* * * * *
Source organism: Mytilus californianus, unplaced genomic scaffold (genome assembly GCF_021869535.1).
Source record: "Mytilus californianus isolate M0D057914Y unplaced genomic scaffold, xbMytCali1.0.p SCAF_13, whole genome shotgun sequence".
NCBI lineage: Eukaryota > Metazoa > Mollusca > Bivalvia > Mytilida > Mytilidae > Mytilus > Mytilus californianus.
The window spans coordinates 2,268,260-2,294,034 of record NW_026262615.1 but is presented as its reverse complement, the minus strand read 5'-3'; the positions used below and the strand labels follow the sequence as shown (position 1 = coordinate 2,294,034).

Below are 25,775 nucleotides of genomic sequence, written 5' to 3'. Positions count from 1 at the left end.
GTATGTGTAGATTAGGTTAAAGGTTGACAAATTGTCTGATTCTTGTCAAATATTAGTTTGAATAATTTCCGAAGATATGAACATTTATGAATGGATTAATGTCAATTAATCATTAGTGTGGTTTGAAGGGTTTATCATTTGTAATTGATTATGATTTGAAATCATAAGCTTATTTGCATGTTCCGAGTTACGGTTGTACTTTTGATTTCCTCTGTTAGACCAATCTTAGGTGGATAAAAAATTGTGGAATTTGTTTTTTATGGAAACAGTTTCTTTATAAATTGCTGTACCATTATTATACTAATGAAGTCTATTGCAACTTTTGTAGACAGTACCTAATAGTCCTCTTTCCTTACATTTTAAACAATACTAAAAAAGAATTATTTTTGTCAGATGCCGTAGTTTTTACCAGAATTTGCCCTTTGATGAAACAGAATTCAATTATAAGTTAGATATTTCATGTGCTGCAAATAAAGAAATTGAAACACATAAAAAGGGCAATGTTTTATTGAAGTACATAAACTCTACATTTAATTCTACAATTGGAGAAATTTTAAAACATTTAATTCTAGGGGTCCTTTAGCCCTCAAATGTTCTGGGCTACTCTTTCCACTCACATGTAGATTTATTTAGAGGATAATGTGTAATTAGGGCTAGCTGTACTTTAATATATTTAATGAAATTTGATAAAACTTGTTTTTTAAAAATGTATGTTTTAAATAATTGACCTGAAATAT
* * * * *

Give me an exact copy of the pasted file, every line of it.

Source organism: Mytilus californianus, unplaced genomic scaffold (genome assembly GCF_021869535.1).
Source record: "Mytilus californianus isolate M0D057914Y unplaced genomic scaffold, xbMytCali1.0.p SCAF_13, whole genome shotgun sequence".
NCBI lineage: Eukaryota > Metazoa > Mollusca > Bivalvia > Mytilida > Mytilidae > Mytilus > Mytilus californianus.
The window spans coordinates 2,268,260-2,294,034 of record NW_026262615.1 but is presented as its reverse complement, the minus strand read 5'-3'; the positions used below and the strand labels follow the sequence as shown (position 1 = coordinate 2,294,034).

Below are 25,775 nucleotides of genomic sequence, written 5' to 3'. Positions count from 1 at the left end.
GTATGTGTAGATTAGGTTAAAGGTTGACAAATTGTCTGATTCTTGTCAAATATTAGTTTGAATAATTTCCGAAGATATGAACATTTATGAATGGATTAATGTCAATTAATCATTAGTGTGGTTTGAAGGGTTTATCATTTGTAATTGATTATGATTTGAAATCATAAGCTTATTTGCATGTTCCGAGTTACGGTTGTACTTTTGATTTCCTCTGTTAGACCAATCTTAGGTGGATAAAAAATTGTGGAATTTGTTTTTTATGGAAACAGTTTCTTTATAAATTGCTGTACCATTATTATACTAATGAAGTCTATTGCAACTTTTGTAGACAGTACCTAATAGTCCTCTTTCCTTACATTTTAAACAATACTAAAAAAGAATTATTTTTGTCAGATGCCGTAGTTTTTACCAGAATTTGCCCTTTGATGAAACAGAATTCAATTATAAGTTAGATATTTCATGTGCTGCAAATAAAGAAATTGAAACACATAAAAAGGGCAATGTTTTATTGAAGTACATAAACTCTACATTTAATTCTACAATTGGAGAAATTTTAAAACATTTAATTCTAGGGGTCCTTTAGCCCTCAAATGTTCTGGGCTACTCTTTCCACTCACATGTAGATTTATTTAGAGGATAATGTGTAATTAGGGCTAGCTGTACTTTAATATATTTAATGAAATTTGATAAAACTTGTTTTTTAAAAATGTATGTTTTAAATAATTGACCTGAAATAT